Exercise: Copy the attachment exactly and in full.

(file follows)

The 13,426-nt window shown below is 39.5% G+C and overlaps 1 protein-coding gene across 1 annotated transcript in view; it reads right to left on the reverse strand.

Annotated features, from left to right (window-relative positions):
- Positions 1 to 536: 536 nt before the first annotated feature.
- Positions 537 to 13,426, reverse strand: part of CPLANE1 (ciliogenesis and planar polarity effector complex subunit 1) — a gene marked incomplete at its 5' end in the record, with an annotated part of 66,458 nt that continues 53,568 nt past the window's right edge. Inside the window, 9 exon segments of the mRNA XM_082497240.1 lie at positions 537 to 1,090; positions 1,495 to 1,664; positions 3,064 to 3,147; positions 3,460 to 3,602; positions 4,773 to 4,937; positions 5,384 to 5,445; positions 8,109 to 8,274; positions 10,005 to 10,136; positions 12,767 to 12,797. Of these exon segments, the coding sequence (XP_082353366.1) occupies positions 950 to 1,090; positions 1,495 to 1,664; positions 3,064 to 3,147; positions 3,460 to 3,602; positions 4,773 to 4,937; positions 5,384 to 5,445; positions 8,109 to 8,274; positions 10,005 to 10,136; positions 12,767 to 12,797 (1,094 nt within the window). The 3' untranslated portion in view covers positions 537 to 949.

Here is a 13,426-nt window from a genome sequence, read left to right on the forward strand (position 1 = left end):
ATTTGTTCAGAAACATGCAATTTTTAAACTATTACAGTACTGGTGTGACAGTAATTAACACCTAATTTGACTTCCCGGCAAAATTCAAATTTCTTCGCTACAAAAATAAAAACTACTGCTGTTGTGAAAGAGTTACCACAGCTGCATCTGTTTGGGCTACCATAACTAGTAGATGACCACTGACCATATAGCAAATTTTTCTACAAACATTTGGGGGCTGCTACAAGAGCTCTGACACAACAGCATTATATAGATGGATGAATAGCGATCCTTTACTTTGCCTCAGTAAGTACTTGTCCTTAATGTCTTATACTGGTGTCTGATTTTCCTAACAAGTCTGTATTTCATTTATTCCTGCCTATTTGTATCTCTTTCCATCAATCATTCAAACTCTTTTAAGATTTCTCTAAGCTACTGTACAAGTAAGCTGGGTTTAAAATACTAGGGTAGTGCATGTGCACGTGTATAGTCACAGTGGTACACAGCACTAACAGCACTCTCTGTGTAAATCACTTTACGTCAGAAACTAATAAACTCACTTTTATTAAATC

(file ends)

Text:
The 13,426-nt window shown below is 39.5% G+C and overlaps 1 protein-coding gene across 1 annotated transcript in view; it reads right to left on the reverse strand.

Annotated features, from left to right (window-relative positions):
- Positions 1 to 536: 536 nt before the first annotated feature.
- Positions 537 to 13,426, reverse strand: part of CPLANE1 (ciliogenesis and planar polarity effector complex subunit 1) — a gene marked incomplete at its 5' end in the record, with an annotated part of 66,458 nt that continues 53,568 nt past the window's right edge. Inside the window, 9 exon segments of the mRNA XM_082497240.1 lie at positions 537 to 1,090; positions 1,495 to 1,664; positions 3,064 to 3,147; positions 3,460 to 3,602; positions 4,773 to 4,937; positions 5,384 to 5,445; positions 8,109 to 8,274; positions 10,005 to 10,136; positions 12,767 to 12,797. Of these exon segments, the coding sequence (XP_082353366.1) occupies positions 950 to 1,090; positions 1,495 to 1,664; positions 3,064 to 3,147; positions 3,460 to 3,602; positions 4,773 to 4,937; positions 5,384 to 5,445; positions 8,109 to 8,274; positions 10,005 to 10,136; positions 12,767 to 12,797 (1,094 nt within the window). The 3' untranslated portion in view covers positions 537 to 949.

Here is a 13,426-nt window from a genome sequence, read left to right on the forward strand (position 1 = left end):
ATTTGTTCAGAAACATGCAATTTTTAAACTATTACAGTACTGGTGTGACAGTAATTAACACCTAATTTGACTTCCCGGCAAAATTCAAATTTCTTCGCTACAAAAATAAAAACTACTGCTGTTGTGAAAGAGTTACCACAGCTGCATCTGTTTGGGCTACCATAACTAGTAGATGACCACTGACCATATAGCAAATTTTTCTACAAACATTTGGGGGCTGCTACAAGAGCTCTGACACAACAGCATTATATAGATGGATGAATAGCGATCCTTTACTTTGCCTCAGTAAGTACTTGTCCTTAATGTCTTATACTGGTGTCTGATTTTCCTAACAAGTCTGTATTTCATTTATTCCTGCCTATTTGTATCTCTTTCCATCAATCATTCAAACTCTTTTAAGATTTCTCTAAGCTACTGTACAAGTAAGCTGGGTTTAAAATACTAGGGTAGTGCATGTGCACGTGTATAGTCACAGTGGTACACAGCACTAACAGCACTCTCTGTGTAAATCACTTTACGTCAGAAACTAATAAACTCACTTTTATTAAATC